A woman with the "stress" type may experience urine loss during exercise, coughing, sneezing, laughing or any body movement that puts pressure on the bladder. Nearly half of all urinary incontinence cases are stress incontinence.
Stress incontinence occurs when pelvic muscles and ligaments have been damaged, typically by pregnancy, childbirth, radiation, trauma, prior surgery or hormonal changes. Currently, no medication is available to treat stress incontinence.
Exercises known as "Kegels" can increase the size and strength of the pelvic floor muscles. When done correctly, Kegel exercises have been shown to be 50 percent effective in improving urinary incontinence. Biofeedback can help instruct the patient on which muscles are the proper ones to contract.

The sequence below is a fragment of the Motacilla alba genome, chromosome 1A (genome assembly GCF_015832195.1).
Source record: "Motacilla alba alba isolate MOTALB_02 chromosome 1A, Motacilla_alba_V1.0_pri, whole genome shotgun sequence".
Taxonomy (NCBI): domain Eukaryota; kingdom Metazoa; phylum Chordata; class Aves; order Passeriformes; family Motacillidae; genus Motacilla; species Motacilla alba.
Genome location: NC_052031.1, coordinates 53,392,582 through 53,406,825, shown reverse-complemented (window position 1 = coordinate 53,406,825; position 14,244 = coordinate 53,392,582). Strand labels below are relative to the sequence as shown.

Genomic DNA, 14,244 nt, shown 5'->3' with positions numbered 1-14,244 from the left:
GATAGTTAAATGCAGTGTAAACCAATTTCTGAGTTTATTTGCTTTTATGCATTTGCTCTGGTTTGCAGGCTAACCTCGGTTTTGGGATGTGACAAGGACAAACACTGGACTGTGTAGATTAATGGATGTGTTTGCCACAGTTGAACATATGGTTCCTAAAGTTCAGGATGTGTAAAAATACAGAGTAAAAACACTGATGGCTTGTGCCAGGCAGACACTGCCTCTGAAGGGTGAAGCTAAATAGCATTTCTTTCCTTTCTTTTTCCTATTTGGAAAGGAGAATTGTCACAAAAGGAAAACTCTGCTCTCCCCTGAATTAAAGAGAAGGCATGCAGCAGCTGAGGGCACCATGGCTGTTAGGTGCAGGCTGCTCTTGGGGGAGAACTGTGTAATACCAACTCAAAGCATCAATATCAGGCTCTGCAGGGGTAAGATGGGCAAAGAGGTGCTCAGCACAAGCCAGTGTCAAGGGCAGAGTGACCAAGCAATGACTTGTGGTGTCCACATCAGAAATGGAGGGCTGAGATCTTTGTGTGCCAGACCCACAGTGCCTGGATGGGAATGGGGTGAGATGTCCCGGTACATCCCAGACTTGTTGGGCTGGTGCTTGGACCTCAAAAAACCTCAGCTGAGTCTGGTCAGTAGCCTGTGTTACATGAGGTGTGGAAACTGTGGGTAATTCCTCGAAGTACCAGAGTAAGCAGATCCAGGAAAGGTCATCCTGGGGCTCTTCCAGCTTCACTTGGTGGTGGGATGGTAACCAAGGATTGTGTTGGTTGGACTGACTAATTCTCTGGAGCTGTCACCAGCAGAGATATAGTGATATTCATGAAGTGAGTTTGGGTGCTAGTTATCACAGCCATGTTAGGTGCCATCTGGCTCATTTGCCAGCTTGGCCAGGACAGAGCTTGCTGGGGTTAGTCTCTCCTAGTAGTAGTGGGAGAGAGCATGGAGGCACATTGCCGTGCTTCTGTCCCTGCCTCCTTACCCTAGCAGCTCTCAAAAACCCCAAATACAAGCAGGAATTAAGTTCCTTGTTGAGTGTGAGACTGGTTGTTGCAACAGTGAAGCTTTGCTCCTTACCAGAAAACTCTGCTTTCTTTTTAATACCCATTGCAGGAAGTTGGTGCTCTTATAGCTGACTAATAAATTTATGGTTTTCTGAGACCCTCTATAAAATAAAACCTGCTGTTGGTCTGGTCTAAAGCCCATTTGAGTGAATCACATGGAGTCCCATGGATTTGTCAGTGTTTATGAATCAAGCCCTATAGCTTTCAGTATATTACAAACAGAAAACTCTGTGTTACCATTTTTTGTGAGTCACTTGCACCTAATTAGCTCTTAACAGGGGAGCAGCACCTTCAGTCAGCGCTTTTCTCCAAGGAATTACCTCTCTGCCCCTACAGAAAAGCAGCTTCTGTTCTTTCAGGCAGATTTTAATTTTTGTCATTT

Often made of rubber, plastic or silicone, a pessary is a medical device, similar to a diaphragm, inserted into the vagina to provide structural support. It is most commonly used to treat prolapse of the uterus but can also be used to treat stress urinary incontinence.
TVT (tension-free vaginal tape), TOT (transobturator tape) and mini sling procedures are used to lift a woman's sagging bladder or urethra into normal position, allowing for closure of the urethra during increased abdominal pressures. The procedures place a narrow band of tape under the urethra, supporting it like a hammock.
Unlike "open" surgeries, they require only very small incisions. Procedural pain is minimal and patients can resume normal, non strenuous activities shortly after. They are generally safe (with only rare complications) and are effective in over 90 percent of cases.
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